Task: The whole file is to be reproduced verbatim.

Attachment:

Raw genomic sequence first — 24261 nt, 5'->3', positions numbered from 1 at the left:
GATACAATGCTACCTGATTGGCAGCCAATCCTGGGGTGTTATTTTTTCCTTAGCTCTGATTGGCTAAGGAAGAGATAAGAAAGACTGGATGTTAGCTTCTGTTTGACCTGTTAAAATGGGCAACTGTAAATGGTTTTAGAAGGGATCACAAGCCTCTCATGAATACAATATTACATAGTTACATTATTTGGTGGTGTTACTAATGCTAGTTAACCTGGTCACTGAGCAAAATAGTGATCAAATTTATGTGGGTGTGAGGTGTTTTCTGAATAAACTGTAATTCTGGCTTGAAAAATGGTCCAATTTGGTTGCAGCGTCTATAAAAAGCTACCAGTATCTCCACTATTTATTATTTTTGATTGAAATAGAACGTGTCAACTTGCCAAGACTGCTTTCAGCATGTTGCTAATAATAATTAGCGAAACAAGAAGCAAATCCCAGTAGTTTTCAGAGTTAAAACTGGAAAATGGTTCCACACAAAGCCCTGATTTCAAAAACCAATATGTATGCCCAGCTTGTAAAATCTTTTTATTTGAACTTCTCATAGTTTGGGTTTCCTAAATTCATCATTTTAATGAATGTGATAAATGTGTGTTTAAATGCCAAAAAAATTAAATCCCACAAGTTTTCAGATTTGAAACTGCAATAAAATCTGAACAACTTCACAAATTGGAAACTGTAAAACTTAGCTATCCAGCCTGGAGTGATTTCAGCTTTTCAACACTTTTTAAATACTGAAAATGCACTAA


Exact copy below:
Raw genomic sequence first — 24261 nt, 5'->3', positions numbered from 1 at the left:
GATACAATGCTACCTGATTGGCAGCCAATCCTGGGGTGTTATTTTTTCCTTAGCTCTGATTGGCTAAGGAAGAGATAAGAAAGACTGGATGTTAGCTTCTGTTTGACCTGTTAAAATGGGCAACTGTAAATGGTTTTAGAAGGGATCACAAGCCTCTCATGAATACAATATTACATAGTTACATTATTTGGTGGTGTTACTAATGCTAGTTAACCTGGTCACTGAGCAAAATAGTGATCAAATTTATGTGGGTGTGAGGTGTTTTCTGAATAAACTGTAATTCTGGCTTGAAAAATGGTCCAATTTGGTTGCAGCGTCTATAAAAAGCTACCAGTATCTCCACTATTTATTATTTTTGATTGAAATAGAACGTGTCAACTTGCCAAGACTGCTTTCAGCATGTTGCTAATAATAATTAGCGAAACAAGAAGCAAATCCCAGTAGTTTTCAGAGTTAAAACTGGAAAATGGTTCCACACAAAGCCCTGATTTCAAAAACCAATATGTATGCCCAGCTTGTAAAATCTTTTTATTTGAACTTCTCATAGTTTGGGTTTCCTAAATTCATCATTTTAATGAATGTGATAAATGTGTGTTTAAATGCCAAAAAAATTAAATCCCACAAGTTTTCAGATTTGAAACTGCAATAAAATCTGAACAACTTCACAAATTGGAAACTGTAAAACTTAGCTATCCAGCCTGGAGTGATTTCAGCTTTTCAACACTTTTTAAATACTGAAAATGCACTAA